Crowd Sourcing menu ideas and dishes can be a great way to engage your diners. Using social media to run a crowd sourcing competition, if done right, is an engaging and useful way to connect with your followers and actually turn social media impressions into dollars.


What does it mean to do a campaign likes this, "right?" It means building anticipation while creating participation. To get your followers excited, announce the competition a few weeks before it takes place. Get people interested by announcing that you're running each dish as a special on specific nights and sell that night as a special chance to try a new dish. Run photos of the dishes, and tell people that they will be able to vote on these dishes and to come in and try them before the vote. You could even run a free dessert or drink promotion to entice people to come in if they reference a certain code or word that you've used as a sort of coupon on your social media pages.


You could also offer a drink or food promotion as an incentive to get people to vote in the competition. For example, if they vote, you will email them a gift card or email them a code for 10% off their next meal.


You can also go beyond social media and encourage guests dining with you to vote on the dishes. If you run a special on these dishes, you can offer your guests the chance to vote in exchange for their email address and a spot on your newsletter.


Create A Menu Event Tasting Party


No one needs a real reason to party, but we're always accepting if you give us one. So a new menu is definitely a reason to celebrate. Think of your new menu release like a recording artist's new album release. They (the label) rent out a club, create an exclusive event, and let people listen to a the new record and dub it a "Listening Party." Why can't a restaurant celebrate new menus in this same fashion? Throw a party and create tasting portions of food, roll out the party train and pass out your new cocktails in the 1oz portions to take as shots. Pump up the party with a DJ and let everyone get down. The point is: have fun with it!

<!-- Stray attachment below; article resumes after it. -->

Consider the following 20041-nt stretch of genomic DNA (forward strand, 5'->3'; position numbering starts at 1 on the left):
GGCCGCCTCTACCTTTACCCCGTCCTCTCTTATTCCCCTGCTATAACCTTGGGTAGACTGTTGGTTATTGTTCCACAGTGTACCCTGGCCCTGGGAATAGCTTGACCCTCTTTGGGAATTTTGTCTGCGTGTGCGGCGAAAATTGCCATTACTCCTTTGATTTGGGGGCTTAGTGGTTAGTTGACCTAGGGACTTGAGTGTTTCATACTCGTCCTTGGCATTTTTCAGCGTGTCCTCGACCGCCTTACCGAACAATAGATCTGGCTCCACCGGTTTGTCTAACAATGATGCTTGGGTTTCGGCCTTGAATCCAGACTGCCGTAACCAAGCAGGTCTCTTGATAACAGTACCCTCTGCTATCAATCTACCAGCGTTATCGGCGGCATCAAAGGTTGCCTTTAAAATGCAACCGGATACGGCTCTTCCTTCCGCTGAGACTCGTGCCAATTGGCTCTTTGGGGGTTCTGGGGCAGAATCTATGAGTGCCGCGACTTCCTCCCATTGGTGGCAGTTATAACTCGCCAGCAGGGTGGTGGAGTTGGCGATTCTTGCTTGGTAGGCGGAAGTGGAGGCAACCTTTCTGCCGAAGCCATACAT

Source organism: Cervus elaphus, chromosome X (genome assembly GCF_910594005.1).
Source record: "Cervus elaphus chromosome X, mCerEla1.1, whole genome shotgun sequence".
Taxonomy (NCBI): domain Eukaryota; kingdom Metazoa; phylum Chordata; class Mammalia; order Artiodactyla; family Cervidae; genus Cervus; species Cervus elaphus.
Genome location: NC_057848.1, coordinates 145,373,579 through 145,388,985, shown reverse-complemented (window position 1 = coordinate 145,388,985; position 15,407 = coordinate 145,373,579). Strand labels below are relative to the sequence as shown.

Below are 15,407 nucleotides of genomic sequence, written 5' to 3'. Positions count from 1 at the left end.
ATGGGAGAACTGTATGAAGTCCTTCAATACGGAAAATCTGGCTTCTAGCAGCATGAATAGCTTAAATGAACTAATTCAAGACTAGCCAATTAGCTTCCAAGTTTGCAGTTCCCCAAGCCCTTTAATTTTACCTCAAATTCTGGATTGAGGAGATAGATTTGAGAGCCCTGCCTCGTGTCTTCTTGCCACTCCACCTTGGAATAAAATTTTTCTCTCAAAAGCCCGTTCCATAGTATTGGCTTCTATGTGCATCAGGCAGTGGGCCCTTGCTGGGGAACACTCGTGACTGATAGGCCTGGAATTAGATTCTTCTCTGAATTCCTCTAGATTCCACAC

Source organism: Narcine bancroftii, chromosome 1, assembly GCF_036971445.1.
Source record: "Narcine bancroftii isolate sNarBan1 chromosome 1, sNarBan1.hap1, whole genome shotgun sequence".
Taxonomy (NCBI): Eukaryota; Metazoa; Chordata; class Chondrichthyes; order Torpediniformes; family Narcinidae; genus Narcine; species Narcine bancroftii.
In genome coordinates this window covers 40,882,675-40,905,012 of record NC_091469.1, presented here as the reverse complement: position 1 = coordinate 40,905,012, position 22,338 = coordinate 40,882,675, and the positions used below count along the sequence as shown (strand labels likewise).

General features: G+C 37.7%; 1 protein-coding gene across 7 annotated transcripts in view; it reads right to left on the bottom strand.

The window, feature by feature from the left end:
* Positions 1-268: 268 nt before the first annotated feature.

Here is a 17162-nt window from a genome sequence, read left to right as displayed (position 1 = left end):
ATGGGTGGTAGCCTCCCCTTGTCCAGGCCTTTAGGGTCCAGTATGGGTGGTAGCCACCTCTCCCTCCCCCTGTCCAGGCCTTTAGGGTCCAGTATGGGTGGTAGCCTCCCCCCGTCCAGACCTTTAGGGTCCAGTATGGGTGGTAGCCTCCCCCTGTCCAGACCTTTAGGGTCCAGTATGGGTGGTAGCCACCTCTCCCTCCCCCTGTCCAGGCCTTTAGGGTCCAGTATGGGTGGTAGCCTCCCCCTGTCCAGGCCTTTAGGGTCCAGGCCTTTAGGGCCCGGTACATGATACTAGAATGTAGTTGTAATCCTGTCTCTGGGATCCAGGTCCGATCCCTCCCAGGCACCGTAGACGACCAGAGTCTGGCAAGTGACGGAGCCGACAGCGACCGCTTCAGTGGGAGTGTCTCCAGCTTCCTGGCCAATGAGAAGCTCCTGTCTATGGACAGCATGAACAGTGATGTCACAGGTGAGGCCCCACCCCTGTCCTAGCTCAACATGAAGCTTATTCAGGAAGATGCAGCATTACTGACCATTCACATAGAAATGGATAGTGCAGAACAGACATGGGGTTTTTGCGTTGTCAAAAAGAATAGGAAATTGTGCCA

Partner With a Local Business or Charity


Local restaurants should be active members of their community. Dining out is a social experience, and restaurants should help promote and create interactions and the exchange of ideas. It's more fun that way, and it creates opportunities to bring different communities together. Many small restaurants and cafés will double as galleries for local artists. Other restaurants pledge to donate a percentage of sales on certain menu items or drinks to a local charity or non-profit group.


One way to really connect with your local community is to pair with a local group and throw an event around the launch of your new menu. Maybe you've partnered with a theater group to create donations for after school programs. Great. Invite friends and family of the restaurant, as well as that group, and launch your new menu with an event that announces the partnership and helps kick off donations to your group of choice.


Key Points

  • You have to find creative ways to launch your new menu
  • Connect with and build relationships with local food writers
  • Engage your followers on social media and give them an insiders look
  • Create a fun event around your new menu launch
  • Work to connect with your community and grow your fans
Kyle Thacker

About the author, Kyle Thacker

Kyle is the Marketing Director for Backbar. Before helping Backbar connect with the restaurant industry, he managed multiple bars in Chicago, with a love of whiskey and cocktails.